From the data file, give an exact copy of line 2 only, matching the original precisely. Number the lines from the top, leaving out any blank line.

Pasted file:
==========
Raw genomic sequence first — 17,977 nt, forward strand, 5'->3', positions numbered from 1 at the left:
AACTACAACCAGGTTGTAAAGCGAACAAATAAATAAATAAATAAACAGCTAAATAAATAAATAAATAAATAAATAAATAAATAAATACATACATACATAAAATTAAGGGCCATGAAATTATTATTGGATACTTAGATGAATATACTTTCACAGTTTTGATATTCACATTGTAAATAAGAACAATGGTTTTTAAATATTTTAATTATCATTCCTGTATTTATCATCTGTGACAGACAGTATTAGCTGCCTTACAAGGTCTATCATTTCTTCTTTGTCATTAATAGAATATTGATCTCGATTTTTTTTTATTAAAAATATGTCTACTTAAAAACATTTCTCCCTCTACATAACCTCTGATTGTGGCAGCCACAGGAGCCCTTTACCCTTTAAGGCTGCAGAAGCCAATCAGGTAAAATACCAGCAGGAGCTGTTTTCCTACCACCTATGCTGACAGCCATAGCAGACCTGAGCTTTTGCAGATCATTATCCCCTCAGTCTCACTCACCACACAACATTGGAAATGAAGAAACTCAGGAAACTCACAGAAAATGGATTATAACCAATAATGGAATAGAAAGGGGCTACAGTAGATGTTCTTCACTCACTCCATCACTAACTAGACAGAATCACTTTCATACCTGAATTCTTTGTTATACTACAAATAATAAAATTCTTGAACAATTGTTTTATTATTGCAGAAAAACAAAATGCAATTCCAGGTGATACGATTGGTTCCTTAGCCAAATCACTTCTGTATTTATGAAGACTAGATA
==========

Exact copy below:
AACTACAACCAGGTTGTAAAGCGAACAAATAAATAAATAAATAAACAGCTAAATAAATAAATAAATAAATAAATAAATAAATAAATACATACATACATAAAATTAAGGGCCATGAAATTATTATTGGATACTTAGATGAATATACTTTCACAGTTTTGATATTCACATTGTAAATAAGAACAATGGTTTTTAAATATTTTAATTATCATTCCTGTATTTATCATCTGTGACAGACAGTATTAGCTGCCTTACAAGGTCTATCATTTCTTCTTTGTCATTAATAGAATATTGATCTCGATTTTTTTTTATTAAAAATATGTCTACTTAAAAACATTTCTCCCTCTACATAACCTCTGATTGTGGCAGCCACAGGAGCCCTTTACCCTTTAAGGCTGCAGAAGCCAATCAGGTAAAATACCAGCAGGAGCTGTTTTCCTACCACCTATGCTGACAGCCATAGCAGACCTGAGCTTTTGCAGATCATTATCCCCTCAGTCTCACTCACCACACAACATTGGAAATGAAGAAACTCAGGAAACTCACAGAAAATGGATTATAACCAATAATGGAATAGAAAGGGGCTACAGTAGATGTTCTTCACTCACTCCATCACTAACTAGACAGAATCACTTTCATACCTGAATTCTTTGTTATACTACAAATAATAAAATTCTTGAACAATTGTTTTATTATTGCAGAAAAACAAAATGCAATTCCAGGTGATACGATTGGTTCCTTAGCCAAATCACTTCTGTATTTATGAAGACTAGATA